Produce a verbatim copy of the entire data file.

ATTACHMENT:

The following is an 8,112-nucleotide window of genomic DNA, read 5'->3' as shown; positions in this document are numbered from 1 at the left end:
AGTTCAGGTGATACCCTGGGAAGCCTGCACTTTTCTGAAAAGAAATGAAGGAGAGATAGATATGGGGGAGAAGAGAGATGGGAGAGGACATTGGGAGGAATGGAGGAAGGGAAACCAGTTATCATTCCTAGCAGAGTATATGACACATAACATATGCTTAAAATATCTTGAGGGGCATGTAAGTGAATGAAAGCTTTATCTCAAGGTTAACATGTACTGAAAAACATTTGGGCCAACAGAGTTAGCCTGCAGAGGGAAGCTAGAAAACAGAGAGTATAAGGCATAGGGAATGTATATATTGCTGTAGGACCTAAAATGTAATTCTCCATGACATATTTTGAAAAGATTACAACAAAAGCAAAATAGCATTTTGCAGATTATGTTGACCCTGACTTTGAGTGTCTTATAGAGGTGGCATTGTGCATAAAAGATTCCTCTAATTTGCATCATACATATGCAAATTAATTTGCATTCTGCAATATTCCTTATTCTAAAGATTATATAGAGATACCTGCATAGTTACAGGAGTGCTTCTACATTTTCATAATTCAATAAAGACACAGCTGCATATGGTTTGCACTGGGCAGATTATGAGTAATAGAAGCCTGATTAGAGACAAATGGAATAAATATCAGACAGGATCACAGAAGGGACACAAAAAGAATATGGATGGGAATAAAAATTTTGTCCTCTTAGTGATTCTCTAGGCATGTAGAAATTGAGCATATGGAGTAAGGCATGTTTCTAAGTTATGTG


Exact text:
The following is an 8,112-nucleotide window of genomic DNA, read 5'->3' as shown; positions in this document are numbered from 1 at the left end:
AGTTCAGGTGATACCCTGGGAAGCCTGCACTTTTCTGAAAAGAAATGAAGGAGAGATAGATATGGGGGAGAAGAGAGATGGGAGAGGACATTGGGAGGAATGGAGGAAGGGAAACCAGTTATCATTCCTAGCAGAGTATATGACACATAACATATGCTTAAAATATCTTGAGGGGCATGTAAGTGAATGAAAGCTTTATCTCAAGGTTAACATGTACTGAAAAACATTTGGGCCAACAGAGTTAGCCTGCAGAGGGAAGCTAGAAAACAGAGAGTATAAGGCATAGGGAATGTATATATTGCTGTAGGACCTAAAATGTAATTCTCCATGACATATTTTGAAAAGATTACAACAAAAGCAAAATAGCATTTTGCAGATTATGTTGACCCTGACTTTGAGTGTCTTATAGAGGTGGCATTGTGCATAAAAGATTCCTCTAATTTGCATCATACATATGCAAATTAATTTGCATTCTGCAATATTCCTTATTCTAAAGATTATATAGAGATACCTGCATAGTTACAGGAGTGCTTCTACATTTTCATAATTCAATAAAGACACAGCTGCATATGGTTTGCACTGGGCAGATTATGAGTAATAGAAGCCTGATTAGAGACAAATGGAATAAATATCAGACAGGATCACAGAAGGGACACAAAAAGAATATGGATGGGAATAAAAATTTTGTCCTCTTAGTGATTCTCTAGGCATGTAGAAATTGAGCATATGGAGTAAGGCATGTTTCTAAGTTATGTG